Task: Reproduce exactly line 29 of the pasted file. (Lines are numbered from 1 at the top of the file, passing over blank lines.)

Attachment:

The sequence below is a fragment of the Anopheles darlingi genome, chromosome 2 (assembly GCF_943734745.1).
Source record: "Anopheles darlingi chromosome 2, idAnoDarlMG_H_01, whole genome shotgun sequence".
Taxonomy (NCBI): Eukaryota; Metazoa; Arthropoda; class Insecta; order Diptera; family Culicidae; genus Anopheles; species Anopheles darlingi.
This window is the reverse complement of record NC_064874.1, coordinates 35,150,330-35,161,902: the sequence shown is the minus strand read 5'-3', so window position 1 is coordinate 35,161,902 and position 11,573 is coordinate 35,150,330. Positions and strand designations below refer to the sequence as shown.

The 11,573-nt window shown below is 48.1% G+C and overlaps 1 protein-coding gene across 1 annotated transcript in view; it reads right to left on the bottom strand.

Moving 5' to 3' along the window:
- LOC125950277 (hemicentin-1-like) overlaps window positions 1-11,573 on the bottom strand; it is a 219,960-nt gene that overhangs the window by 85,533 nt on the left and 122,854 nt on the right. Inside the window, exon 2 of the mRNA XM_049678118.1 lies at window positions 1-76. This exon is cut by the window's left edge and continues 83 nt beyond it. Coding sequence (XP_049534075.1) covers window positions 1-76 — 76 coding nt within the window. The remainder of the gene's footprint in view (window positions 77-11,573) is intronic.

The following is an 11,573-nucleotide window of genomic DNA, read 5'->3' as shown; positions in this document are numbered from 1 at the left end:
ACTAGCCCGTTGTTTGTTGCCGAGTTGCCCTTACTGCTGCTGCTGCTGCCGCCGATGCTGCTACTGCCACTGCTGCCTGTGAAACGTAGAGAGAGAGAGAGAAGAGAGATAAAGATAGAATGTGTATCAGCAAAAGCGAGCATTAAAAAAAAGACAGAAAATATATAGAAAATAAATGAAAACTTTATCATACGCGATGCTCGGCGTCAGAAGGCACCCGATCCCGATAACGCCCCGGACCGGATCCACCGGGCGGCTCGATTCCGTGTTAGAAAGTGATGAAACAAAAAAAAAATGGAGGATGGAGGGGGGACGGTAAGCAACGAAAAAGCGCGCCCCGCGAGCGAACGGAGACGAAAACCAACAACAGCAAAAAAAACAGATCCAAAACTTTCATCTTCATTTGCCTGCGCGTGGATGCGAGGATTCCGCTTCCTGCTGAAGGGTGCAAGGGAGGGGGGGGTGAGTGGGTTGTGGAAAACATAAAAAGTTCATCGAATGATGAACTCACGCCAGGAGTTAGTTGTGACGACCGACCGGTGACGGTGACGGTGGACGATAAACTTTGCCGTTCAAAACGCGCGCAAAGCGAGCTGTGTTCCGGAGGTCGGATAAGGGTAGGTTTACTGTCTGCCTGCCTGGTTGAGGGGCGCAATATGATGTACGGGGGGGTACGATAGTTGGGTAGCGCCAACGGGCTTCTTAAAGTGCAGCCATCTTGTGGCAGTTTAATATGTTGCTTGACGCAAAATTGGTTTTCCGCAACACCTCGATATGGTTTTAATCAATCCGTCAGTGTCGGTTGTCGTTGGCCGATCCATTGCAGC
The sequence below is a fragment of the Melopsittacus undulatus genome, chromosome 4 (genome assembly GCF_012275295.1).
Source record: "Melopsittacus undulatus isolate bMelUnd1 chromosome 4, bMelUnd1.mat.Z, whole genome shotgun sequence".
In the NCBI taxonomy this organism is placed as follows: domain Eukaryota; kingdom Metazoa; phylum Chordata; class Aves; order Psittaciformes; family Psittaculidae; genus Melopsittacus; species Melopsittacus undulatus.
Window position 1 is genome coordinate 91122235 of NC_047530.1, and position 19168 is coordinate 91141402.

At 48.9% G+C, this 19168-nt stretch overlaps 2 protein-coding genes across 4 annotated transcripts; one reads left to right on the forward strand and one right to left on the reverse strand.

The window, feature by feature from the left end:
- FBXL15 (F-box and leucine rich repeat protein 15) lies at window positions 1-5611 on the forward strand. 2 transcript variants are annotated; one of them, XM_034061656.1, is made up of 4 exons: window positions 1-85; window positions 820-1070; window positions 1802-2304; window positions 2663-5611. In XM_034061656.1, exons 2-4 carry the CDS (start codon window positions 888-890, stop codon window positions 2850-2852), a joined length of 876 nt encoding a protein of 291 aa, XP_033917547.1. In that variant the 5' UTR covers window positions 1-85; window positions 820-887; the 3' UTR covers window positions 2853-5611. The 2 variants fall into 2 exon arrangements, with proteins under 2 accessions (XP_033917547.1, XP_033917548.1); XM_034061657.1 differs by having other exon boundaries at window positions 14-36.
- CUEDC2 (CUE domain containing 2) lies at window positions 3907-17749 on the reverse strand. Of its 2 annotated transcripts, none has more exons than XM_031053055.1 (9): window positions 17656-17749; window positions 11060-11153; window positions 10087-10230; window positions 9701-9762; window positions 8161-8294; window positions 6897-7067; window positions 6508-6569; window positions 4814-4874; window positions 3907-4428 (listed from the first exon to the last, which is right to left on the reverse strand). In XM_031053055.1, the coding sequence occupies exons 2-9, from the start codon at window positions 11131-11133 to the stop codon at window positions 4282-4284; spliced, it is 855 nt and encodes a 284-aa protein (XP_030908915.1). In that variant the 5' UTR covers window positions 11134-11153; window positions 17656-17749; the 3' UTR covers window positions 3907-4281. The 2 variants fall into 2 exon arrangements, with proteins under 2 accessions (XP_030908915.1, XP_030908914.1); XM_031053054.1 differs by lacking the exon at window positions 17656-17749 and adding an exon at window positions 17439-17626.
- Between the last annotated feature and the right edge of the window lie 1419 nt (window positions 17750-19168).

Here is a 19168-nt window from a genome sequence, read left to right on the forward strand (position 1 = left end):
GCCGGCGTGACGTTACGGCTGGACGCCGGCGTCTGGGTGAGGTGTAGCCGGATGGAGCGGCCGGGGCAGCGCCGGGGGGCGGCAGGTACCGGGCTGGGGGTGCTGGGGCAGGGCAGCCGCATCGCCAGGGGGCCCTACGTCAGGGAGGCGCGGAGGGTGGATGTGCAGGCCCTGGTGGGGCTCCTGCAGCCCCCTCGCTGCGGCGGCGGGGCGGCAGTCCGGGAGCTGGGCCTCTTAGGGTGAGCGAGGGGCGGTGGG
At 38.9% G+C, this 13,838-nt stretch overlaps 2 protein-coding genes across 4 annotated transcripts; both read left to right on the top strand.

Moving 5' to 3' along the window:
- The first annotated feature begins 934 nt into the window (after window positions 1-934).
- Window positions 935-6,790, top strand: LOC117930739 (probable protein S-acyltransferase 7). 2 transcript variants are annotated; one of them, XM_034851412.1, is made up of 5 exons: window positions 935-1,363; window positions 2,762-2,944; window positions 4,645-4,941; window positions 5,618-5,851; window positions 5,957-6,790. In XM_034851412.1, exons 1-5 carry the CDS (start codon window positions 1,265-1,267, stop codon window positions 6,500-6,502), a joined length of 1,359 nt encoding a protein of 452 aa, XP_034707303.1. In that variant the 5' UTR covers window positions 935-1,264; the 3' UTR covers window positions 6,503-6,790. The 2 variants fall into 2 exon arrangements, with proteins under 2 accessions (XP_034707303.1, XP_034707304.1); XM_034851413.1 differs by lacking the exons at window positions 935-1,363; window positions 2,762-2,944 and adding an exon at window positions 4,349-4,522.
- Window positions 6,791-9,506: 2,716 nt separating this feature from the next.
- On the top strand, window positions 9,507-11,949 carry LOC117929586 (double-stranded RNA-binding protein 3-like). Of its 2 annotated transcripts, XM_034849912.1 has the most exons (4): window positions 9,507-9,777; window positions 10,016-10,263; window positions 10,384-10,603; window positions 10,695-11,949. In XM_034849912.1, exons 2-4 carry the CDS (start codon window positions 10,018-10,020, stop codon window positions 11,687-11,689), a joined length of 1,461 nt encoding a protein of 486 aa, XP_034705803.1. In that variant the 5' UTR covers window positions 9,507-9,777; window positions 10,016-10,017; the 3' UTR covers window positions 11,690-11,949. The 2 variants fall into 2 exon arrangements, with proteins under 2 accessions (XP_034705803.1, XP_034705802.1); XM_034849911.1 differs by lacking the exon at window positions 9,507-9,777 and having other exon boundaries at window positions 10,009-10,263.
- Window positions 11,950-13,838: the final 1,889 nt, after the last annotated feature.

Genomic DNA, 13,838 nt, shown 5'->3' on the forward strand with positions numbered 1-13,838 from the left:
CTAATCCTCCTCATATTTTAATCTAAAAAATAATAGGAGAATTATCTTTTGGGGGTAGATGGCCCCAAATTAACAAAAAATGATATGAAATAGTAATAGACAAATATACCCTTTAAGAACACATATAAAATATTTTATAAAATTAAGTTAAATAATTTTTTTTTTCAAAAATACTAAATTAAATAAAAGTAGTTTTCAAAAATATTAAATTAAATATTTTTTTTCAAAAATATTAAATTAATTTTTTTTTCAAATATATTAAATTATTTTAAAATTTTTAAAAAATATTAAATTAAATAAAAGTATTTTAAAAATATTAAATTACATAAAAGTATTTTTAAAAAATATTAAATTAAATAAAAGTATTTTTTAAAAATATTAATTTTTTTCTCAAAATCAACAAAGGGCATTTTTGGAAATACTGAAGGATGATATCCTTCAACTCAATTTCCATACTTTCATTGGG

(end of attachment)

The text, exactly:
CTAATCCTCCTCATATTTTAATCTAAAAAATAATAGGAGAATTATCTTTTGGGGGTAGATGGCCCCAAATTAACAAAAAATGATATGAAATAGTAATAGACAAATATACCCTTTAAGAACACATATAAAATATTTTATAAAATTAAGTTAAATAATTTTTTTTTTCAAAAATACTAAATTAAATAAAAGTAGTTTTCAAAAATATTAAATTAAATATTTTTTTTCAAAAATATTAAATTAATTTTTTTTTCAAATATATTAAATTATTTTAAAATTTTTAAAAAATATTAAATTAAATAAAAGTATTTTAAAAATATTAAATTACATAAAAGTATTTTTAAAAAATATTAAATTAAATAAAAGTATTTTTTAAAAATATTAATTTTTTTCTCAAAATCAACAAAGGGCATTTTTGGAAATACTGAAGGATGATATCCTTCAACTCAATTTCCATACTTTCATTGGG